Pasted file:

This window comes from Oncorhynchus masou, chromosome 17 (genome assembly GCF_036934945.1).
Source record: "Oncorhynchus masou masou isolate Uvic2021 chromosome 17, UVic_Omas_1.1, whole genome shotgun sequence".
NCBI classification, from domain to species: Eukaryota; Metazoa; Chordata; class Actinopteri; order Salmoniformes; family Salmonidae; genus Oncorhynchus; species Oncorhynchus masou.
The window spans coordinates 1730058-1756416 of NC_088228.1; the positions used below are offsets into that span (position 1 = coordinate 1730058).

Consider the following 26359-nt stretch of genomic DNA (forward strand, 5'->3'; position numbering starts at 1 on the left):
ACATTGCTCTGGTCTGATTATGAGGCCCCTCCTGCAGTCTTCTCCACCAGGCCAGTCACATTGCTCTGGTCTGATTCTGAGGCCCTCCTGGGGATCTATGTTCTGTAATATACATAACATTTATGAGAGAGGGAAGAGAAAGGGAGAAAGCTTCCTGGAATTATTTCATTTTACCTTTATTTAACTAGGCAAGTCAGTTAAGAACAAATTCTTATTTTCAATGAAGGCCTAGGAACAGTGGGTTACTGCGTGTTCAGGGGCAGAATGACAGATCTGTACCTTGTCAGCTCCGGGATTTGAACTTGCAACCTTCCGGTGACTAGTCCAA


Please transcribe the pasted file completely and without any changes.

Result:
This window comes from Oncorhynchus masou, chromosome 17 (genome assembly GCF_036934945.1).
Source record: "Oncorhynchus masou masou isolate Uvic2021 chromosome 17, UVic_Omas_1.1, whole genome shotgun sequence".
NCBI classification, from domain to species: Eukaryota; Metazoa; Chordata; class Actinopteri; order Salmoniformes; family Salmonidae; genus Oncorhynchus; species Oncorhynchus masou.
The window spans coordinates 1730058-1756416 of NC_088228.1; the positions used below are offsets into that span (position 1 = coordinate 1730058).

Consider the following 26359-nt stretch of genomic DNA (forward strand, 5'->3'; position numbering starts at 1 on the left):
ACATTGCTCTGGTCTGATTATGAGGCCCCTCCTGCAGTCTTCTCCACCAGGCCAGTCACATTGCTCTGGTCTGATTCTGAGGCCCTCCTGGGGATCTATGTTCTGTAATATACATAACATTTATGAGAGAGGGAAGAGAAAGGGAGAAAGCTTCCTGGAATTATTTCATTTTACCTTTATTTAACTAGGCAAGTCAGTTAAGAACAAATTCTTATTTTCAATGAAGGCCTAGGAACAGTGGGTTACTGCGTGTTCAGGGGCAGAATGACAGATCTGTACCTTGTCAGCTCCGGGATTTGAACTTGCAACCTTCCGGTGACTAGTCCAA